1. In-depth visit to the stores and drawings department of the Prado with Alejandro Vergara, Teresa Posada Kubissa, José Juan Perez Preciado and José Manuel Matilla
The Museo Nacional del Prado is known to hold some exceptional works by the great masters of Dutch and Flemish painting, including Jheronimus Bosch, Joachim Patinir, Rogier van der Weyden, Jan Gossaert, Bernard van Orley, Pieter Bruegel the Elder, Jan Brueghel the Elder, Van Dyck and Jordaens, together with a collection of works by Rubens that is extraordinary in both number and quality. The much more modest collection of Dutch paintings does, however, include the only Rembrandt painting in Spain and some outstanding works by other painters, such as Salomon de Bray, Gabriel Metsu, Adriaen van Ostade, Willem Claesz. Heda, Godfried Schalcken and Joachim Wtewael, as well as the remarkable group of Italianate landscapes by Herman van Swanevelt and Jan Both, which were commissioned by Philip IV for the Buen Retiro Palace.
Apart from these works, which have been studied over the years by the most distinguished specialists, there is a series of less well-known works, whose attribution is still contested. The in-depth visit offers participants the opportunity to analyse seven of these thoroughly and take part in discussions on whether their attributions might be updated. The selected works are: The Worshipper and the Daydreamer at Mass (attributed by Friedländer to a Flemish master of ca. 1500), Villagers at the Market (Pieter Aertsen), The Death of Seneca (attributed to Rubens), The Denial of Saint Peter (attributed to Leonaert Bramer) and The Denial of Saint Peter (student of Gerrit van Honthorst).
The Museo Nacional del Prado holds an interesting group of Flemish and Dutch drawings that it acquired around the end of the 19th century and beginning of the 20th, from various private collections. This collection is practically unknown to both the general public and specialists. Many of them are attributed to the most important Flemish and Dutch masters of the 17th century, but their attributions are not conclusive. The in-depth visit offers participants the opportunity to analyze a selection of these drawings thoroughly and take part in discussions on whether their attributions might be updated.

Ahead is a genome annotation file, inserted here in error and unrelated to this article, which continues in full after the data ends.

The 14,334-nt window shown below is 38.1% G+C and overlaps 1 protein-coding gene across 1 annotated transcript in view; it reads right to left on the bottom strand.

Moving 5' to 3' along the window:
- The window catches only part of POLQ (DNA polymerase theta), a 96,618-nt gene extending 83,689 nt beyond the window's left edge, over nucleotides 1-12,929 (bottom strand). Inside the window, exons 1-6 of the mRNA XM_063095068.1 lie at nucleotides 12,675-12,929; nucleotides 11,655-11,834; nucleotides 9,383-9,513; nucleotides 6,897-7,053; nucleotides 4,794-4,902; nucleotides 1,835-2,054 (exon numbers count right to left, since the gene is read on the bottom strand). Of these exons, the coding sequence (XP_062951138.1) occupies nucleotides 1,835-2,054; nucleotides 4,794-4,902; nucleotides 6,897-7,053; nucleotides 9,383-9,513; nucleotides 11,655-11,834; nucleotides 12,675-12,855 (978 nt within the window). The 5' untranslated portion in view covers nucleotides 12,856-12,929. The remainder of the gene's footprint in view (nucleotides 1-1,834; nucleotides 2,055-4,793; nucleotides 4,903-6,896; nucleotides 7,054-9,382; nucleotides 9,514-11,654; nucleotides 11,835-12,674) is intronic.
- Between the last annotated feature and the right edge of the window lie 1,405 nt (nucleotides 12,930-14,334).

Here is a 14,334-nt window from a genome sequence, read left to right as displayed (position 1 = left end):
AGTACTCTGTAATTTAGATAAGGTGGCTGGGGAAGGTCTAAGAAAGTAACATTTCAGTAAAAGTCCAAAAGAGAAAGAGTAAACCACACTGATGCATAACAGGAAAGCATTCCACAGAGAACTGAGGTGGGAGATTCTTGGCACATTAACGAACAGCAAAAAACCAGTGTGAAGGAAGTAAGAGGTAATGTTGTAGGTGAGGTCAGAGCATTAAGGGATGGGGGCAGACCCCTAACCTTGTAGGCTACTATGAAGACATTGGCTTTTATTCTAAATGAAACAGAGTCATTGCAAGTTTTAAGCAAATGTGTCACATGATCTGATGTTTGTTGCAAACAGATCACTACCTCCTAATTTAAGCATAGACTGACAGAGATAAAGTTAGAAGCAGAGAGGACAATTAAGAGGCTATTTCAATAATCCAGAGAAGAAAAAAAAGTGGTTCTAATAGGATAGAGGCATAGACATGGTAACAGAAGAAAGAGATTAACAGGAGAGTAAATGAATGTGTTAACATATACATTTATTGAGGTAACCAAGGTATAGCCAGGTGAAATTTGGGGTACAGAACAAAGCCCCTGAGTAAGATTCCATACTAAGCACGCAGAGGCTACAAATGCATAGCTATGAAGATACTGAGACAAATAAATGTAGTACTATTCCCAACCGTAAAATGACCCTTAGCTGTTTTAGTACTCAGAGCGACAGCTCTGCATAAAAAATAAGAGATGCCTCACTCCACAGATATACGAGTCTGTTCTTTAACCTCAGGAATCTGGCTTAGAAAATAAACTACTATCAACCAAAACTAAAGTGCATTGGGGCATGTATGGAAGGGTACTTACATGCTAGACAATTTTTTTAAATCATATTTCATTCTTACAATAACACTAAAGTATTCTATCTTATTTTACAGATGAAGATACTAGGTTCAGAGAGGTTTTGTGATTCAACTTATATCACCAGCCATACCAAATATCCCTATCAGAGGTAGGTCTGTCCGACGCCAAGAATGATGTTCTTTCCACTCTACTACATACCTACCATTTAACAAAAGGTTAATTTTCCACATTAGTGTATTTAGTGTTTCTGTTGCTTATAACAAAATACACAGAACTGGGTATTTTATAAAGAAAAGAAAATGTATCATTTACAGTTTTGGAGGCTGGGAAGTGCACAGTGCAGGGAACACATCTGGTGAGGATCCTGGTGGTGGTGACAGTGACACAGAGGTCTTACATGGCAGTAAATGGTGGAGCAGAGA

2. In-depth visit to the Thyssen-Bornemisza Museum with Maria del Mar Borobia and Dolores Delgado
Ever since the Museo Thyssen-Bornemisza opened in October 1992, the collection of seventeenth-century Dutch painting has been one of its main attractions. Its formation is linked to the names of Heinrich (1875–1947), Hans Heinrich (1921–2002) and Carmen Thyssen-Bornemisza. Heinrich laid the foundations of this collection, which were established in 1930; Hans Heinrich shaped and completed it according to the guidelines inherited from his father; and, finally, Carmen Thyssen-Bornemisza increased the number of paintings.
Mar Borobia, Chief Curator of Old Master Painting, and Dolores Delgado, Curator of Old Masters, invite members of CODART for an in-depth tour through the collection of seventeenth-century Dutch and Flemish painting of the Museo Thyssen-Bornemisza. The paintings have been grouped by theme and spread over two floors since the museum opened. During this visit, participants have the opportunity to analyse the installation, arrangement and contents of the galleries. Afterwards, the group will pay a visit to the restoration workshop, where they can exchange ideas and thoughts on presenting this part of the collection in a new way.
During the second part of excursion, the group will be joined by a team of specialists to analyse a painting attributed to Frans Hals: Fisherman Playing the Violin. The painting will be moved from its usual gallery to offer participants a chance to compare the technique used in this painting with that employed by the artist in one of the most outstanding works housed in the museum: Family Group in a Landscape.
3. Excursion to Monasterio de las Descalzas Reales with Ana García Sanz